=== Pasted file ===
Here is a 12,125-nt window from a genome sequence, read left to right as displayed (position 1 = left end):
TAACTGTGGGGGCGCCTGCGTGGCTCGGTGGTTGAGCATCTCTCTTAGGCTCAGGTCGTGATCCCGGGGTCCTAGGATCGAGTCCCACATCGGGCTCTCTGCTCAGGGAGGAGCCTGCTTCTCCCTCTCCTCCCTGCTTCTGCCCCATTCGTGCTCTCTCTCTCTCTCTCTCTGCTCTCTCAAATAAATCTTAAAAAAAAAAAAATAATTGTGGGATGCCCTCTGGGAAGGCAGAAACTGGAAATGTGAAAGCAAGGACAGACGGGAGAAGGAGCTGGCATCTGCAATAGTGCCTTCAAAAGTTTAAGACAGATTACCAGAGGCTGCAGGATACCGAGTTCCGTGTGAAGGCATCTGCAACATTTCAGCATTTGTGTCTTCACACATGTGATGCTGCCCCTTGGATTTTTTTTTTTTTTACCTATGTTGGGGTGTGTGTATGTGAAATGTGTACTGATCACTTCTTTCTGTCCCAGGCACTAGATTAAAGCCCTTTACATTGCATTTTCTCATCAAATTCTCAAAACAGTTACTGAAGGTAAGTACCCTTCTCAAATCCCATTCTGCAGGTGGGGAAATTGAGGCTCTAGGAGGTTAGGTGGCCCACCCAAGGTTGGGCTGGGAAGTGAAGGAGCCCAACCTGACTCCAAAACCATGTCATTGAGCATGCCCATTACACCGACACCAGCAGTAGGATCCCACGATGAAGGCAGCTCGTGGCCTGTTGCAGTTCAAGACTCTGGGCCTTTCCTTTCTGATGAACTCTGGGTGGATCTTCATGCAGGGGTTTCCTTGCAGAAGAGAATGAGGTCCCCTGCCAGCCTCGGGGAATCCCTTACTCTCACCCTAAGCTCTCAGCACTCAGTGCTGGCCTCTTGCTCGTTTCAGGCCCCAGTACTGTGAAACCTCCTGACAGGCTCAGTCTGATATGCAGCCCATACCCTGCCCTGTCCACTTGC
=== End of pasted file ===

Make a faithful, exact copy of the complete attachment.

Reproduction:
Here is a 12,125-nt window from a genome sequence, read left to right as displayed (position 1 = left end):
TAACTGTGGGGGCGCCTGCGTGGCTCGGTGGTTGAGCATCTCTCTTAGGCTCAGGTCGTGATCCCGGGGTCCTAGGATCGAGTCCCACATCGGGCTCTCTGCTCAGGGAGGAGCCTGCTTCTCCCTCTCCTCCCTGCTTCTGCCCCATTCGTGCTCTCTCTCTCTCTCTCTCTGCTCTCTCAAATAAATCTTAAAAAAAAAAAAATAATTGTGGGATGCCCTCTGGGAAGGCAGAAACTGGAAATGTGAAAGCAAGGACAGACGGGAGAAGGAGCTGGCATCTGCAATAGTGCCTTCAAAAGTTTAAGACAGATTACCAGAGGCTGCAGGATACCGAGTTCCGTGTGAAGGCATCTGCAACATTTCAGCATTTGTGTCTTCACACATGTGATGCTGCCCCTTGGATTTTTTTTTTTTTTACCTATGTTGGGGTGTGTGTATGTGAAATGTGTACTGATCACTTCTTTCTGTCCCAGGCACTAGATTAAAGCCCTTTACATTGCATTTTCTCATCAAATTCTCAAAACAGTTACTGAAGGTAAGTACCCTTCTCAAATCCCATTCTGCAGGTGGGGAAATTGAGGCTCTAGGAGGTTAGGTGGCCCACCCAAGGTTGGGCTGGGAAGTGAAGGAGCCCAACCTGACTCCAAAACCATGTCATTGAGCATGCCCATTACACCGACACCAGCAGTAGGATCCCACGATGAAGGCAGCTCGTGGCCTGTTGCAGTTCAAGACTCTGGGCCTTTCCTTTCTGATGAACTCTGGGTGGATCTTCATGCAGGGGTTTCCTTGCAGAAGAGAATGAGGTCCCCTGCCAGCCTCGGGGAATCCCTTACTCTCACCCTAAGCTCTCAGCACTCAGTGCTGGCCTCTTGCTCGTTTCAGGCCCCAGTACTGTGAAACCTCCTGACAGGCTCAGTCTGATATGCAGCCCATACCCTGCCCTGTCCACTTGC